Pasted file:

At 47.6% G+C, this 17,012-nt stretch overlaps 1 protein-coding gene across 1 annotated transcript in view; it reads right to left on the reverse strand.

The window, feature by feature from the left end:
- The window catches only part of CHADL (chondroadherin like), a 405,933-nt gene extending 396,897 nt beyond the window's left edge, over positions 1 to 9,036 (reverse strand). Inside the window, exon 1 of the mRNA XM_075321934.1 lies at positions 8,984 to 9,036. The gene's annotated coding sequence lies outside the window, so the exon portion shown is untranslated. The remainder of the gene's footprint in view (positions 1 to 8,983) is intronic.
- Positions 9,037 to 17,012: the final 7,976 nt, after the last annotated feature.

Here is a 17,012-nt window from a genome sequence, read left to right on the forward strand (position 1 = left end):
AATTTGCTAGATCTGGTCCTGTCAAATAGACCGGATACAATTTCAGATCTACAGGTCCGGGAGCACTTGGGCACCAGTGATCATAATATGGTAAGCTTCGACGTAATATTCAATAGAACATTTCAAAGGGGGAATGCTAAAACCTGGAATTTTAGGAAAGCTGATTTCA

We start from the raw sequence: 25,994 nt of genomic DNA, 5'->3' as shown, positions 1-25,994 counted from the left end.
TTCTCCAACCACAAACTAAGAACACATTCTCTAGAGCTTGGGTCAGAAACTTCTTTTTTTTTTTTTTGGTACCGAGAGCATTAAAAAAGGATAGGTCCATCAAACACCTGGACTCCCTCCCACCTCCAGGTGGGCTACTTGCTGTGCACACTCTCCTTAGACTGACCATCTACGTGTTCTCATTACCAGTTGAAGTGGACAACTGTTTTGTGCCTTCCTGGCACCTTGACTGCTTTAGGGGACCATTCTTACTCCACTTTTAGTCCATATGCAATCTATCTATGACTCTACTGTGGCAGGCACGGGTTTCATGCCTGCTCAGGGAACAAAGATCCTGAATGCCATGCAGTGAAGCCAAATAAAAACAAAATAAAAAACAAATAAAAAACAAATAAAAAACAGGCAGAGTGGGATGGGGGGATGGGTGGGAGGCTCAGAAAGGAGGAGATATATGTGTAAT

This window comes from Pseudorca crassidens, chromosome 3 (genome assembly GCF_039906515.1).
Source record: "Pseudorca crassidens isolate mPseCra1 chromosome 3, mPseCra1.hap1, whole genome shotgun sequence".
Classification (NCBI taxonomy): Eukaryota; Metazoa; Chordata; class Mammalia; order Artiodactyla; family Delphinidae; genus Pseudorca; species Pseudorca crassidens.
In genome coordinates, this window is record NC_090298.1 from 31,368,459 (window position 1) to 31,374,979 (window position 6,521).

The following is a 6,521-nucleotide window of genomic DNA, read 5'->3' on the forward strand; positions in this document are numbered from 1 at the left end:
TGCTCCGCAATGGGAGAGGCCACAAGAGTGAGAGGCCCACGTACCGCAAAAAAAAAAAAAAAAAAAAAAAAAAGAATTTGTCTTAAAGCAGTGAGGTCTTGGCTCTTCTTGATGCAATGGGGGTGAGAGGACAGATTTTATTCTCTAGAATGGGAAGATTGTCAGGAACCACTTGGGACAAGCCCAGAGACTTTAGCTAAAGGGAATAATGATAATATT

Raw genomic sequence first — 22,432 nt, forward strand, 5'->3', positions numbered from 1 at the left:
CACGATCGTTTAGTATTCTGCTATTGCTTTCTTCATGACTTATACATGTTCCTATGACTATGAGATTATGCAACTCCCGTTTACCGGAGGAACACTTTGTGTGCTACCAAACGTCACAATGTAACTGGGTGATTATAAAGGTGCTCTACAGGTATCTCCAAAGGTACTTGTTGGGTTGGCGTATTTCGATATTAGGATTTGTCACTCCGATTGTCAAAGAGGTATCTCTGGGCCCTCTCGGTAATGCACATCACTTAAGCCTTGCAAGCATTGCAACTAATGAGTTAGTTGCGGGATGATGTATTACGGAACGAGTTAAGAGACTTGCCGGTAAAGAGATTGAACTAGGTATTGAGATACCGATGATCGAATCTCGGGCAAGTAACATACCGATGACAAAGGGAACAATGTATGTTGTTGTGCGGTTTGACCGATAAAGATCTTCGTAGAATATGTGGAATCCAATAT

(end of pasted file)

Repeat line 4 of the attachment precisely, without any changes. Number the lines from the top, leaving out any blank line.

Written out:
- Positions 9,037 to 17,012: the final 7,976 nt, after the last annotated feature.